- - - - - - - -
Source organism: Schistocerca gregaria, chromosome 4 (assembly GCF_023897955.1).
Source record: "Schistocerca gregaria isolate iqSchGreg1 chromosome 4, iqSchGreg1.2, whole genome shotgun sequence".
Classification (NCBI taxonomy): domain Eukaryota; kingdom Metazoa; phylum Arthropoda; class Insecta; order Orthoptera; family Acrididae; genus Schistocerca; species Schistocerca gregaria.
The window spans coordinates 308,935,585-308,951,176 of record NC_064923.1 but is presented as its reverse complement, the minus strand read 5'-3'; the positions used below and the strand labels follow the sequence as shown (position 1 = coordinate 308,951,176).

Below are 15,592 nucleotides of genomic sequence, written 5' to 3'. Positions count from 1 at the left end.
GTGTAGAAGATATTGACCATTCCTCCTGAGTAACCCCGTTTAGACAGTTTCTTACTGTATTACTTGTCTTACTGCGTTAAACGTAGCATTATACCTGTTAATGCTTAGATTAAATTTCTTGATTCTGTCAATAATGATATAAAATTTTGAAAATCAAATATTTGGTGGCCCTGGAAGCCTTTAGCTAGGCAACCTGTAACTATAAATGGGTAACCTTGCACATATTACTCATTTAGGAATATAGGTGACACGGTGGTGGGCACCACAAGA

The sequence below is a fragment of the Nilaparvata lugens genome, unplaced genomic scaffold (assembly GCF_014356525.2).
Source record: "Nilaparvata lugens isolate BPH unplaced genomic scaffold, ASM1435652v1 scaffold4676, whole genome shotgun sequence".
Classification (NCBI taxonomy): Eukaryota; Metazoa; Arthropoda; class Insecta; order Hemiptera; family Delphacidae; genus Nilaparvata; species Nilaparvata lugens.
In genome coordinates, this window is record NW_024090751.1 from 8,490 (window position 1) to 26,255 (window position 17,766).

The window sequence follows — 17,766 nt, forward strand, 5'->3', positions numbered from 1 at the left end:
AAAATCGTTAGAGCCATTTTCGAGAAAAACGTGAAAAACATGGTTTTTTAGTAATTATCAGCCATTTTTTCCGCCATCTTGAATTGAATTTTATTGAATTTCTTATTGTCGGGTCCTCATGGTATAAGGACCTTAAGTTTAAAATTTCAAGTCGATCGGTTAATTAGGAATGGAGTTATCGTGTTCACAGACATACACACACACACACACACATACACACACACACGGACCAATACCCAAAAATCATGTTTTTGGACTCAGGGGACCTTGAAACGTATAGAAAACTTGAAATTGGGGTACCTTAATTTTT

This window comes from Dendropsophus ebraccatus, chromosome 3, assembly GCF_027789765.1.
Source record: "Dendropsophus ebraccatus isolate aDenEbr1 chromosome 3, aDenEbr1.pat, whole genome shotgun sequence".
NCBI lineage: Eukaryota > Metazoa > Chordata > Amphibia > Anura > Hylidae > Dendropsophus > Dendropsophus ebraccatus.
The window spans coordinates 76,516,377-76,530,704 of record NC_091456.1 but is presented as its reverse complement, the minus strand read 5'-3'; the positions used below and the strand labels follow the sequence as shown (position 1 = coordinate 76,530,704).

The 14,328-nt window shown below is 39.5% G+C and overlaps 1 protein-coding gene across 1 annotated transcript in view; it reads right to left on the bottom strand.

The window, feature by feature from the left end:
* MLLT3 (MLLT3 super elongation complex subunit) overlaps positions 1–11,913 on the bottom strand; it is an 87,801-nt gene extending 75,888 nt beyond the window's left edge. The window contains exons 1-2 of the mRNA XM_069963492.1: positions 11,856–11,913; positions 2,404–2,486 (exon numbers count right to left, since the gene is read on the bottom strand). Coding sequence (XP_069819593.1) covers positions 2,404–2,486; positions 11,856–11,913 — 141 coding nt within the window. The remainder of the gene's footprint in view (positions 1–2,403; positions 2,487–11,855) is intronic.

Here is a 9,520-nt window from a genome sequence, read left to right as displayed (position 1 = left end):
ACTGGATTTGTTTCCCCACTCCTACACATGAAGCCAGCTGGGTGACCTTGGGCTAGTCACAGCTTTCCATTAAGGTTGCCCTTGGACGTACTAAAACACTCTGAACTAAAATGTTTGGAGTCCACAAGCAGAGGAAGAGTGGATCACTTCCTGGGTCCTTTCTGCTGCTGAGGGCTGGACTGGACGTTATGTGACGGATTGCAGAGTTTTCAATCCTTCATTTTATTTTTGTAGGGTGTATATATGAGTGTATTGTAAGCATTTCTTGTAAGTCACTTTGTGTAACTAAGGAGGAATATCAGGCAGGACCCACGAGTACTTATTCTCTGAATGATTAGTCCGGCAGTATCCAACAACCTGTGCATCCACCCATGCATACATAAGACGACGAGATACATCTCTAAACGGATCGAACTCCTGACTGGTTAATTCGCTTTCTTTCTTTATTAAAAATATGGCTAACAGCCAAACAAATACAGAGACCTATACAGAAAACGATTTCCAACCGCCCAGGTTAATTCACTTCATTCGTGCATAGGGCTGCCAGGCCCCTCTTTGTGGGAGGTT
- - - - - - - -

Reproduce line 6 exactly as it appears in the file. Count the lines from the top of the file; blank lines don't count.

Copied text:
GTGTAGAAGATATTGACCATTCCTCCTGAGTAACCCCGTTTAGACAGTTTCTTACTGTATTACTTGTCTTACTGCGTTAAACGTAGCATTATACCTGTTAATGCTTAGATTAAATTTCTTGATTCTGTCAATAATGATATAAAATTTTGAAAATCAAATATTTGGTGGCCCTGGAAGCCTTTAGCTAGGCAACCTGTAACTATAAATGGGTAACCTTGCACATATTACTCATTTAGGAATATAGGTGACACGGTGGTGGGCACCACAAGA